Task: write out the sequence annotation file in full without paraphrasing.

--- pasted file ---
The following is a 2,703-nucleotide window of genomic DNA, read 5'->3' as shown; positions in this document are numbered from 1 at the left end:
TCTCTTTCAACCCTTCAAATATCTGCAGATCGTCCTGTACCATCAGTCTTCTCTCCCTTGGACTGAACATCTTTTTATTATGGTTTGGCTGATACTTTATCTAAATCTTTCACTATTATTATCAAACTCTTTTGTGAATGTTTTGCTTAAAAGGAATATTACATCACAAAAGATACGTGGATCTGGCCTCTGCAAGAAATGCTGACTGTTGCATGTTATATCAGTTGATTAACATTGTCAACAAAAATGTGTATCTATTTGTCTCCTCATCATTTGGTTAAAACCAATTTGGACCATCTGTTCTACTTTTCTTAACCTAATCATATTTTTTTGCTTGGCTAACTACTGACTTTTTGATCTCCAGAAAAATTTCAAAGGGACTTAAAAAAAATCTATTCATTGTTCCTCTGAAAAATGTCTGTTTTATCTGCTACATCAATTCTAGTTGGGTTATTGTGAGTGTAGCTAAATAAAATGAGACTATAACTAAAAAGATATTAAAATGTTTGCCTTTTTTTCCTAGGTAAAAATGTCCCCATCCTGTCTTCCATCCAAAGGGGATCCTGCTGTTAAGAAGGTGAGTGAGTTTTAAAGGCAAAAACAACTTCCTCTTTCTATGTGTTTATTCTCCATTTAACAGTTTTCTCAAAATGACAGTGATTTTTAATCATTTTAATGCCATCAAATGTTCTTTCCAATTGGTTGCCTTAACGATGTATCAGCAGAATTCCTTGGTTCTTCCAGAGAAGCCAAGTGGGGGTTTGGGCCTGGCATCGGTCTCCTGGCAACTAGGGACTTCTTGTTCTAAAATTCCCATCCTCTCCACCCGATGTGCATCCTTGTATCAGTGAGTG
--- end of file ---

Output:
The following is a 2,703-nucleotide window of genomic DNA, read 5'->3' as shown; positions in this document are numbered from 1 at the left end:
TCTCTTTCAACCCTTCAAATATCTGCAGATCGTCCTGTACCATCAGTCTTCTCTCCCTTGGACTGAACATCTTTTTATTATGGTTTGGCTGATACTTTATCTAAATCTTTCACTATTATTATCAAACTCTTTTGTGAATGTTTTGCTTAAAAGGAATATTACATCACAAAAGATACGTGGATCTGGCCTCTGCAAGAAATGCTGACTGTTGCATGTTATATCAGTTGATTAACATTGTCAACAAAAATGTGTATCTATTTGTCTCCTCATCATTTGGTTAAAACCAATTTGGACCATCTGTTCTACTTTTCTTAACCTAATCATATTTTTTTGCTTGGCTAACTACTGACTTTTTGATCTCCAGAAAAATTTCAAAGGGACTTAAAAAAAATCTATTCATTGTTCCTCTGAAAAATGTCTGTTTTATCTGCTACATCAATTCTAGTTGGGTTATTGTGAGTGTAGCTAAATAAAATGAGACTATAACTAAAAAGATATTAAAATGTTTGCCTTTTTTTCCTAGGTAAAAATGTCCCCATCCTGTCTTCCATCCAAAGGGGATCCTGCTGTTAAGAAGGTGAGTGAGTTTTAAAGGCAAAAACAACTTCCTCTTTCTATGTGTTTATTCTCCATTTAACAGTTTTCTCAAAATGACAGTGATTTTTAATCATTTTAATGCCATCAAATGTTCTTTCCAATTGGTTGCCTTAACGATGTATCAGCAGAATTCCTTGGTTCTTCCAGAGAAGCCAAGTGGGGGTTTGGGCCTGGCATCGGTCTCCTGGCAACTAGGGACTTCTTGTTCTAAAATTCCCATCCTCTCCACCCGATGTGCATCCTTGTATCAGTGAGTG